Assistant Professor of Public Policy, University of North Carolina at Chapel Hill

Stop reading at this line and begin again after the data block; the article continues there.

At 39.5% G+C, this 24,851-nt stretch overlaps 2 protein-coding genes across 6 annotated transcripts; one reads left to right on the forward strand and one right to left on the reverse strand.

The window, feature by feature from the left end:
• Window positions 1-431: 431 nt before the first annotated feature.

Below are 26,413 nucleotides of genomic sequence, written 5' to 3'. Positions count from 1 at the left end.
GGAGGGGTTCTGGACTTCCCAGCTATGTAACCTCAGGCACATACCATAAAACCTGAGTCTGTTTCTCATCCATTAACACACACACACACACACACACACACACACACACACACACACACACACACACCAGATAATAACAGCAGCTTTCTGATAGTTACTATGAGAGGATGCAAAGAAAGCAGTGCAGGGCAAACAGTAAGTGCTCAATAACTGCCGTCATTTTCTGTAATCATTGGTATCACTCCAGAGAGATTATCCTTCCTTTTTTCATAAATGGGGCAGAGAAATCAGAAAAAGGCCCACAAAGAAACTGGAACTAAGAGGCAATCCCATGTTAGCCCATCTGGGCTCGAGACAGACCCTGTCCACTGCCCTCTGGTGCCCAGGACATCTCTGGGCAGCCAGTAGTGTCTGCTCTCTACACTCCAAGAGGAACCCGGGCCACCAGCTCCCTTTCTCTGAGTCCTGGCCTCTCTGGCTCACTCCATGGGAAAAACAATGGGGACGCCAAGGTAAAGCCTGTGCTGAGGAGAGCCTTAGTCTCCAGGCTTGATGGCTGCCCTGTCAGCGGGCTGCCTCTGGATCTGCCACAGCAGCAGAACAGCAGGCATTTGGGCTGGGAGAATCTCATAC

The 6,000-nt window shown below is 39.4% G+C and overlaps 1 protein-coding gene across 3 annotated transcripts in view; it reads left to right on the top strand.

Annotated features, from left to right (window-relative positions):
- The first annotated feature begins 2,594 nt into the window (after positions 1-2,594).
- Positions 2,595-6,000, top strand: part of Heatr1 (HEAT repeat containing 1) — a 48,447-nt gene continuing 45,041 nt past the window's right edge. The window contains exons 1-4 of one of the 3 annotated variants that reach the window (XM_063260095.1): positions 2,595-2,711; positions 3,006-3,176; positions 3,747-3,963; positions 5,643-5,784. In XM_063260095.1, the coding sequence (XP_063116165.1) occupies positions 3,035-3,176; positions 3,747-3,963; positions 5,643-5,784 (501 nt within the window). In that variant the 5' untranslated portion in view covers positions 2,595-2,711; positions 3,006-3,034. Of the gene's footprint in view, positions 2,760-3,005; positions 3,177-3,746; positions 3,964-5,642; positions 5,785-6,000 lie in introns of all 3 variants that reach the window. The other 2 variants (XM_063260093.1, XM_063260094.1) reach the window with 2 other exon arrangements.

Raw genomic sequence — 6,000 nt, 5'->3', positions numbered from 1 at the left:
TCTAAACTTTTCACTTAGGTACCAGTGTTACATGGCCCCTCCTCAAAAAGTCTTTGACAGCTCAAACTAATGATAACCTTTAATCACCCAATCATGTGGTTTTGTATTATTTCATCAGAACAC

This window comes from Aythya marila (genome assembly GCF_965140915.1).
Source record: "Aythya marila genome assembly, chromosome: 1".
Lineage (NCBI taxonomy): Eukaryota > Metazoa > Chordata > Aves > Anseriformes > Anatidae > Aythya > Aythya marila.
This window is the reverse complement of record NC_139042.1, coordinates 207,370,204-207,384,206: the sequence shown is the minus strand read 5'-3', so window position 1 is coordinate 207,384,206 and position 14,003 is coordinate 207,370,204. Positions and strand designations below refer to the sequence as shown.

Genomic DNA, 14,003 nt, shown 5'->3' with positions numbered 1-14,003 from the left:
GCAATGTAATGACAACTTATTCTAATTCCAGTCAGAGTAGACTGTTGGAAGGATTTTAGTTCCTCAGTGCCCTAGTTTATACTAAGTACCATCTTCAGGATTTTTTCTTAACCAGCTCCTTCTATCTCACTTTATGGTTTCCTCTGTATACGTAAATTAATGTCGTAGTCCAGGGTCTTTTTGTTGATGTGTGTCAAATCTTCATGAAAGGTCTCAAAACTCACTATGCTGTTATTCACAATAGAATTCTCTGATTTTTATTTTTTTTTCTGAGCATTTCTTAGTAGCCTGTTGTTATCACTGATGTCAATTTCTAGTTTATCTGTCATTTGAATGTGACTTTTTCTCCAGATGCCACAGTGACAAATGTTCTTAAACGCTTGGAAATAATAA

Despite efforts by postsecondary institutions across the United States to foster success among low-income enrollees, income-based gaps in college completion continue to grow. In this paper we study the extent to which a multifaceted aid program at an elite public university affects postsecondary success as measured by graduation, credit accumulation, and academic performance. This program, called the Carolina Covenant, was started in 2004 and incorporates need-based, grant-heavy financial aid with an array of non-financial supports. In contrast to little or no impact for Covenant-eligible students in the 2004 to 2006 cohorts, we find positive and statistically significant effects on 4-year graduation rates (of about 8 percentage points) and cumulative, third- and fourth-year GPAs (of about 0.10 GPA points) for Covenant-eligible students in the cohorts of 2007 to 2010. Given the expansion of academic and social supports in the more recent period, our findings suggest that increases in need-based aid for low-income, high-ability students stand the best chance of affecting postsecondary outcomes such as college graduation when coupled with strong non-financial supports.